The crunch spells the truth
Since the crisis came in 2008 and 2009, Italy has gradually lost its illusions. The stagnant economy began to shrink. High occupation levels gave way to rising unemployment, especially among the young. The luxury sector contracted and, in some cases, collapsed. Banks ceased to finance companies and real estate transactions because profit could be attained much more easily by speculating in government bonds, raw materials and agricultural commodities. Companies, deprived of essential credit, went bust. The de-industrialization accelerated. Optimism gave way to pessimism; the best qualified and active young people migrated abroad.
It became obvious that the growth which had resulted from deficit spending during the boom years could no longer be maintained; that Italy's economy must shrink to pre-boom levels before it gets back on a solid footing. This process of shrinking is under way and should not be interrupted, no matter what Camusso and others say. It is a terribly painful process but a healthy one for the economy as long as the ECB-led credit crunch does not eliminate too many basically sound companies.
The sector most hurt by the economic adjustment is employment. The young are affected in two ways:
And now Europhobia
It is obvious that the current situation cannot last. Italy's public debt rises automatically as a percentage of GDP as the economy shrinks. The spiral of being downgraded by rating agencies continues and even the ECB will, in the medium term, not be able to tame and reassure the markets. More than ever, Italy needs vigorous reforms and efforts to reduce labor costs as they are under way in Greece. But the likes of Susanna Camusso are going to block every effort to make Italy's economy more competitive. In a way, Grillo is right in refusing to team up with the left party PD. Not because they were part architects of the Italian desaster, as he rightly says, but because they are dependent on Camusso and the other trade unions. A strong reform program would spell political suicide for any PD government.
Trying to weather the crisis without tough reforms will give the Europhobes among Italian politicians ample opportunity to reflect on the likely consequences of a return to the lira.
Assuming that one lira would replace one euro, the new currency would start with a massive devaluation. The markets' doubts about the country's stability, the lack of growth and the new exclusion from the Euro Zone's financial markets would result in a depreciation currently estimated by economists at about 40 percent.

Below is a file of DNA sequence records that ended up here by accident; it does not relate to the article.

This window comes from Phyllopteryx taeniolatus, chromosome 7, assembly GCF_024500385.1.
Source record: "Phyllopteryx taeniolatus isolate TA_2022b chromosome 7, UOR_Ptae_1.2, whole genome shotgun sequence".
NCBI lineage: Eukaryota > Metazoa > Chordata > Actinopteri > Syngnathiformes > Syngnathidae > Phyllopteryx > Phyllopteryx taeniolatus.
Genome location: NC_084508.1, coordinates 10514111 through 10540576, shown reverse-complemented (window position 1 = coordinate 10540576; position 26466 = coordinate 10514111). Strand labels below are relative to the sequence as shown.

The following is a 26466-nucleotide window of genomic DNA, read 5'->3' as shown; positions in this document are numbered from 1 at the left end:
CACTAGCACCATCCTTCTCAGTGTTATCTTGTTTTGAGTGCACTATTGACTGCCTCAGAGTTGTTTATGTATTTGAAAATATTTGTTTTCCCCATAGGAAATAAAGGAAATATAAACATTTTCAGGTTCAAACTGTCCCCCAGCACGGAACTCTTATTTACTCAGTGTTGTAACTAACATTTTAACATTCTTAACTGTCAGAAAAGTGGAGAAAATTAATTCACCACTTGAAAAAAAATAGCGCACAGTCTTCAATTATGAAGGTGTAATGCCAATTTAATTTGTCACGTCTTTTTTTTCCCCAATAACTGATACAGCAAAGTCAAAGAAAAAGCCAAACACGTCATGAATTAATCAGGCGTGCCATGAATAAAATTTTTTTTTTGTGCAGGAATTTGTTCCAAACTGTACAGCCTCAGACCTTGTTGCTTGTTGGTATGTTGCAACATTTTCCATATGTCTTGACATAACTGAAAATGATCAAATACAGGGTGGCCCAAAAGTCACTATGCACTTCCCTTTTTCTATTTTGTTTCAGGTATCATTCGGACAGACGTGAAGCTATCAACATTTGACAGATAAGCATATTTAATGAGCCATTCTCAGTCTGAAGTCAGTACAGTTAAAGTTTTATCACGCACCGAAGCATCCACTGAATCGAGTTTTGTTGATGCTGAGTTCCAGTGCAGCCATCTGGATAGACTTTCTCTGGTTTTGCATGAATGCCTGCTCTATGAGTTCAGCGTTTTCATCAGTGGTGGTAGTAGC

Italians would wake up on a Sunday morning and have lost over night forty percent of their wealth and forty percent of their income, in international terms. If a euro was worth 1.30 US$, the new lira would trade at 1.82 $. On the following Monday morning, all Italian import firms would have adjusted their prices. From the gas station to the grocery store selling Chinese garlic, all would have jacked up prices. A Mercedes car or a vacation in Hawaii would be out of reach of even the better-to-do. Some foreign workers would pack up and leave for another country. One by one, all prices and rates would follow the example of the imported goods, without any compensation in terms of wages, incomes and rents.
But the most affected would be those with liabilities in euro, first of all government agencies. Their debt would have increased by 40 percent calculated in lire while their income would remain nominally unchanged. If Italy's total government debt stood at 125 percent in euro, it would have risen to 175 percent in lire. Unless the government undertakes drastic measures to recoup the 40 percent of revenue lost over night by changing the currency, the country would effectively default because economists agree that a debt level of 175% of GDP is unsustainable unless you are an economic powerhouse like Japan.
Not only the nasty 40 percent are a problem: worse is the loss of trust in Italy which translates into steeply higher rates to be paid for refinancing the public debt because the umbrella of the Euro Zone has been lost, as well as the support by the ECB. Servicing a debt as huge as Italy's at interest rates anywhere between 6 and 10 percent appears suicidal in the short term and impossible in the longer perspective.
Among the few positive aspects are the new chances opening for the export economy. With domestic labor costs massively cut, industries would again flourish. Tourism would be encouraged but many travelers would discover, to their surprise, that hotels have already jacked up their rates by up to 40 percent in order to cash in on the new windfall benefit.
When the turmoil is over and Italy's economy has settled in a new equilibrium, the belpaese would be as in the pre-euro years a relatively inexpensive country with an industrious population living a frugal life, having difficulty in making ends meet and parking many cars toward the end of the month, waiting until the new wage allows them to buy gas.
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—— Benedikt Brenner